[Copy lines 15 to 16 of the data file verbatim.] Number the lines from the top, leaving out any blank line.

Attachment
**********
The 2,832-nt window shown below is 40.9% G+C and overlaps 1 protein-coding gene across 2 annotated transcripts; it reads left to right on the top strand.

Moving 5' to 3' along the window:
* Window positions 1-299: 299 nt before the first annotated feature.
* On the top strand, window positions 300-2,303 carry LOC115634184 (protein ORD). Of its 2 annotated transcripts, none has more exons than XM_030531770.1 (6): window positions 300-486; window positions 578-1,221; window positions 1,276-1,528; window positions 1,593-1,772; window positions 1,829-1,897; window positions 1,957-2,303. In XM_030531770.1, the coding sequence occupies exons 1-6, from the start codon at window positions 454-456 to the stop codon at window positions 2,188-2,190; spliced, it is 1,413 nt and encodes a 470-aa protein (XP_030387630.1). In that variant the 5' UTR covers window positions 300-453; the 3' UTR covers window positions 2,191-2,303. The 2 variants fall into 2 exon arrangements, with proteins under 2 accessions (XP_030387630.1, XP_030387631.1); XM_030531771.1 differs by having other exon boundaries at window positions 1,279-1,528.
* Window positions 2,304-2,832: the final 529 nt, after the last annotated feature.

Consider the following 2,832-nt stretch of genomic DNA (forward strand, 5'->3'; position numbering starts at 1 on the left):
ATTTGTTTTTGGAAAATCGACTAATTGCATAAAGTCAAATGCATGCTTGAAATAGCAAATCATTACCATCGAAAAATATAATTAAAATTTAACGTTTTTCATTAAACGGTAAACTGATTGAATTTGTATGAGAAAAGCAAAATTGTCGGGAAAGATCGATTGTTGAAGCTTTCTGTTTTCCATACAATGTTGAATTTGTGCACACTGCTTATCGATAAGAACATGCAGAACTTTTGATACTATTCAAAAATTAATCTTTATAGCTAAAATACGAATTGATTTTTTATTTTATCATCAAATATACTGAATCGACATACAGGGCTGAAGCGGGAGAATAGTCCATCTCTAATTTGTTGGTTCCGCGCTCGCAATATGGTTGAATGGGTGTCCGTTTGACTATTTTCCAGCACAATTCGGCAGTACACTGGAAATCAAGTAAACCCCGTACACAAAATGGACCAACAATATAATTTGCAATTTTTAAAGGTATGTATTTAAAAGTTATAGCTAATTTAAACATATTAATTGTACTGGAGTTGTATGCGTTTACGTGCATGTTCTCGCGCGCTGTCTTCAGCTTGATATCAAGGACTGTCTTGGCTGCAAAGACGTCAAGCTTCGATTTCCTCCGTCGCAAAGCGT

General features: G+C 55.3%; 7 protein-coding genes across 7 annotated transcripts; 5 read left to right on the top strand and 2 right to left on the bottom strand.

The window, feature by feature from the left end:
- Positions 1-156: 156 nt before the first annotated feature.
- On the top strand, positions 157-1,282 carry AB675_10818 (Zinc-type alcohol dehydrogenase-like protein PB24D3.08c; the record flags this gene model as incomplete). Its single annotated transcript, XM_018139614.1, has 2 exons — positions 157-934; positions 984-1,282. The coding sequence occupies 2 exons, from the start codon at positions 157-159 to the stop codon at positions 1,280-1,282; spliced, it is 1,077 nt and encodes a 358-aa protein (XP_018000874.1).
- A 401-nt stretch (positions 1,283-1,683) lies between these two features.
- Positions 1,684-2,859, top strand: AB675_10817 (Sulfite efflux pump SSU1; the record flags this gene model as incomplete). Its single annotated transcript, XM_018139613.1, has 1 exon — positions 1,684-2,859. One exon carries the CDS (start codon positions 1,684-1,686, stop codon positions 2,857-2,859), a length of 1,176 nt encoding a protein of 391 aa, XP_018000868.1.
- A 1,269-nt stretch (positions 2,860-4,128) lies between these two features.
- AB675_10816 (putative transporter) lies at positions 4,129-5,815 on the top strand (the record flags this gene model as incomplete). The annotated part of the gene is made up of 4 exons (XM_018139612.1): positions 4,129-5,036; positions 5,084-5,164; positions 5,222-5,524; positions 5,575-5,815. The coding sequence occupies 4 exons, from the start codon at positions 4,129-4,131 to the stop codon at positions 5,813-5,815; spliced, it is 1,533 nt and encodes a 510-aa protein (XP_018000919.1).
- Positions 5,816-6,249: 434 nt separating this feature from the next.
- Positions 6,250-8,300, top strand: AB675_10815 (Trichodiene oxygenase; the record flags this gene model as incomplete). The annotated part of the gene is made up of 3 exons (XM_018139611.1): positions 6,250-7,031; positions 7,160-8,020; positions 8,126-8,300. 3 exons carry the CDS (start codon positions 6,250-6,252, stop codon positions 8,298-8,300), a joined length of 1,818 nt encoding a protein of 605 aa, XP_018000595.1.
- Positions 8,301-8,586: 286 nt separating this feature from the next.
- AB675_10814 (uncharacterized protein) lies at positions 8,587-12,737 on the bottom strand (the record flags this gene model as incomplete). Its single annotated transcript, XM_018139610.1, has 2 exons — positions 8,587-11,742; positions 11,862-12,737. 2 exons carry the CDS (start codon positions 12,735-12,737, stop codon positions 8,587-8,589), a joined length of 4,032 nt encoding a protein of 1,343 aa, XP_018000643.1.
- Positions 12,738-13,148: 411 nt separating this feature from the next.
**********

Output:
- AB675_10816 (putative transporter) lies at positions 4,129-5,815 on the top strand (the record flags this gene model as incomplete). The annotated part of the gene is made up of 4 exons (XM_018139612.1): positions 4,129-5,036; positions 5,084-5,164; positions 5,222-5,524; positions 5,575-5,815. The coding sequence occupies 4 exons, from the start codon at positions 4,129-4,131 to the stop codon at positions 5,813-5,815; spliced, it is 1,533 nt and encodes a 510-aa protein (XP_018000919.1).
- Positions 5,816-6,249: 434 nt separating this feature from the next.